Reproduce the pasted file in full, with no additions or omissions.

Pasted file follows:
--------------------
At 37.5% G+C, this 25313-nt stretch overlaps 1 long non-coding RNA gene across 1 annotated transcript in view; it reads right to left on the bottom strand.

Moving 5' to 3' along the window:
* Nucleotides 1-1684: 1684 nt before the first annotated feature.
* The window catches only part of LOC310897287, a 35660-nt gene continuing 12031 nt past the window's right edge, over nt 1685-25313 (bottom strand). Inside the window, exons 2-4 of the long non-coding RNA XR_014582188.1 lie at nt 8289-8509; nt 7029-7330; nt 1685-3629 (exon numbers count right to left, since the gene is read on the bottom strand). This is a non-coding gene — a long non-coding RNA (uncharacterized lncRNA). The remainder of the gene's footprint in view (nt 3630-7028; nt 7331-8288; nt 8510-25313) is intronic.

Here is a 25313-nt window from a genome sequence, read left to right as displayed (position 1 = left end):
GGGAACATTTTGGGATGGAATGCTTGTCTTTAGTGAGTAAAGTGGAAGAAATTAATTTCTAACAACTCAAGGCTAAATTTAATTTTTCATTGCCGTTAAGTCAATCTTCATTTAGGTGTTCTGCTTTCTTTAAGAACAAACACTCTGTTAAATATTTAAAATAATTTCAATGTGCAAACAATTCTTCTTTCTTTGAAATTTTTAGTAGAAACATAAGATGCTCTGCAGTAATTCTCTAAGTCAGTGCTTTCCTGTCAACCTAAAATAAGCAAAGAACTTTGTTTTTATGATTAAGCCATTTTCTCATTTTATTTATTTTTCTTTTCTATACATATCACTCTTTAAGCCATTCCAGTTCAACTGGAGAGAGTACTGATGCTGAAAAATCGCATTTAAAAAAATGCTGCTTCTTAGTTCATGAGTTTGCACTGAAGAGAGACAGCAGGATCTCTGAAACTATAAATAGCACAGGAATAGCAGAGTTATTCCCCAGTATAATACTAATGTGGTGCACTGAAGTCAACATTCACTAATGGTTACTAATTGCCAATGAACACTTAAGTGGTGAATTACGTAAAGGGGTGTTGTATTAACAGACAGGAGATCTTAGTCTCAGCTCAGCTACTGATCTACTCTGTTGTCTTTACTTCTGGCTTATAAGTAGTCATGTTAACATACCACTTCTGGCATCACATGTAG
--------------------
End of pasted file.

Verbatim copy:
At 37.5% G+C, this 25313-nt stretch overlaps 1 long non-coding RNA gene across 1 annotated transcript in view; it reads right to left on the bottom strand.

Moving 5' to 3' along the window:
* Nucleotides 1-1684: 1684 nt before the first annotated feature.
* The window catches only part of LOC310897287, a 35660-nt gene continuing 12031 nt past the window's right edge, over nt 1685-25313 (bottom strand). Inside the window, exons 2-4 of the long non-coding RNA XR_014582188.1 lie at nt 8289-8509; nt 7029-7330; nt 1685-3629 (exon numbers count right to left, since the gene is read on the bottom strand). This is a non-coding gene — a long non-coding RNA (uncharacterized lncRNA). The remainder of the gene's footprint in view (nt 3630-7028; nt 7331-8288; nt 8510-25313) is intronic.

Here is a 25313-nt window from a genome sequence, read left to right as displayed (position 1 = left end):
GGGAACATTTTGGGATGGAATGCTTGTCTTTAGTGAGTAAAGTGGAAGAAATTAATTTCTAACAACTCAAGGCTAAATTTAATTTTTCATTGCCGTTAAGTCAATCTTCATTTAGGTGTTCTGCTTTCTTTAAGAACAAACACTCTGTTAAATATTTAAAATAATTTCAATGTGCAAACAATTCTTCTTTCTTTGAAATTTTTAGTAGAAACATAAGATGCTCTGCAGTAATTCTCTAAGTCAGTGCTTTCCTGTCAACCTAAAATAAGCAAAGAACTTTGTTTTTATGATTAAGCCATTTTCTCATTTTATTTATTTTTCTTTTCTATACATATCACTCTTTAAGCCATTCCAGTTCAACTGGAGAGAGTACTGATGCTGAAAAATCGCATTTAAAAAAATGCTGCTTCTTAGTTCATGAGTTTGCACTGAAGAGAGACAGCAGGATCTCTGAAACTATAAATAGCACAGGAATAGCAGAGTTATTCCCCAGTATAATACTAATGTGGTGCACTGAAGTCAACATTCACTAATGGTTACTAATTGCCAATGAACACTTAAGTGGTGAATTACGTAAAGGGGTGTTGTATTAACAGACAGGAGATCTTAGTCTCAGCTCAGCTACTGATCTACTCTGTTGTCTTTACTTCTGGCTTATAAGTAGTCATGTTAACATACCACTTCTGGCATCACATGTAG